I wasn't very familiar with General Peter Pace, the Chairman of the Joint Chiefs of Staff, until recently. General Pace has caused a bit of a stir and is coming under increasing scrutiny for remarks that he has made about homosexuality. The General, like myself, believes homosexuality is an immoral act. These beliefs are derived from his personal religious faith. Because he feels it to be immoral, he does not believe the US government and the US military should condone the behavior in any way. He was recently given a chance to clarify his remarks and, like a man of conviction, he refused to back down. Plus, he was on the verge of retirement, so what did he have to lose? He is careful to condemn the behavior and not any individual and he is sticking by his beliefs regardless how much criticism comes his way. General Pace has just earned a great deal of respect from me.
Current military policy on homosexuality is "dont ask-dont tell". The behavior is forbidden and out-of-the-closet homosexuals aren't allowed to serve in the military. Homosexuals can serve as long as they're not open about their sexuality. Bill Clinton implemented this policy on his own accord, without consulting his military advisors. He had no idea what kind of effect on morale or troop condition such a policy would have. It was a political move to appease a voting block and a half-hearted attempt to fulfill a campaign promise. Colin Powell did not feel it was a good policy, and his sentiments were shared by many military leaders. Unfortunately, they were not asked.
Some people think gays should be allowed to serve. Some don't like the current policy. Their opinions don't count. The military has two functions: Kill and Destroy. Everyone in the military does a job that in some way contributes to the military's ability to kill and destroy. Policy, regardless of what it deals with, should coincide with this. Will allowing gays to openly serve enhance the military's ability to kill and destroy? The only ones qualified to answer that are our military leaders. The military is not the place for social experiments.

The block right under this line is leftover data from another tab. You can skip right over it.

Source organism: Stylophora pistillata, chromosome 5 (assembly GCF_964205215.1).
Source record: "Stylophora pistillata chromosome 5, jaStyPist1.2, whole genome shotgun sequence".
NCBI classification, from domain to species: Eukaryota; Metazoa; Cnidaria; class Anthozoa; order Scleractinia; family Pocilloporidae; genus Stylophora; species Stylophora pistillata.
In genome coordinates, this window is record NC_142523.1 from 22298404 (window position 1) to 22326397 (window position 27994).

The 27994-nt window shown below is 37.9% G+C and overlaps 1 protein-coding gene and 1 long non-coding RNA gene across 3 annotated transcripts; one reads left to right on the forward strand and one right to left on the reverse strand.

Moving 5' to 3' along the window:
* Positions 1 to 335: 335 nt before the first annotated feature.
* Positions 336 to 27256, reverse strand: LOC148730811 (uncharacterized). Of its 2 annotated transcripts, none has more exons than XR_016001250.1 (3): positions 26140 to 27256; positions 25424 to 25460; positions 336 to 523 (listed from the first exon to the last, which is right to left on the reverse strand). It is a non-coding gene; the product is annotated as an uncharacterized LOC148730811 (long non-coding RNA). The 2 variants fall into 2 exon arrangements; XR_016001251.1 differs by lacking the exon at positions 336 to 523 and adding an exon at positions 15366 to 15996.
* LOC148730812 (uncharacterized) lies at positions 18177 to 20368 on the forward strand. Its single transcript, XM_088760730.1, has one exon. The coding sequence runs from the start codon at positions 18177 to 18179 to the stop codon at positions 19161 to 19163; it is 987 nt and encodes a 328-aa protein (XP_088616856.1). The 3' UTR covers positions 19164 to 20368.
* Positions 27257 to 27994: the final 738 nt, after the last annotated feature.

Like a good soldier, General Pace upholds the current policy, but he is making his stand there. The obvious next step (as Senator Harkin has said) would be allowing openly gay people to serve (as well as allowing adultery). That would amount to the US military condoning homosexual behavior, which is what the General opposes, and would potentially become a social experiment rather than enhancing the military's ability to kill and destroy.
Eventually the debate about homosexual policy will occur. At that time, the arguments can be made on the merits of whether it is strategically wise to condone this behavior. I for one feel it is not, and not just because of my faith, but because of what I feel is best for a mentally and physically capable military force. I haven't seen any sound argument that supports the notion that allowing homosexuality and adultery in the military enhances it's ability to make war. For now, the argument can wait. General Pace has retired, bringing an end to a highly decorated career of honorable service. The General stands beside his personal conviction and I whole-heartedly salute him for it, in every sense of the word. It's men like him who we need leading our troops in a time of war. So long, General, God bless you for your service to this country.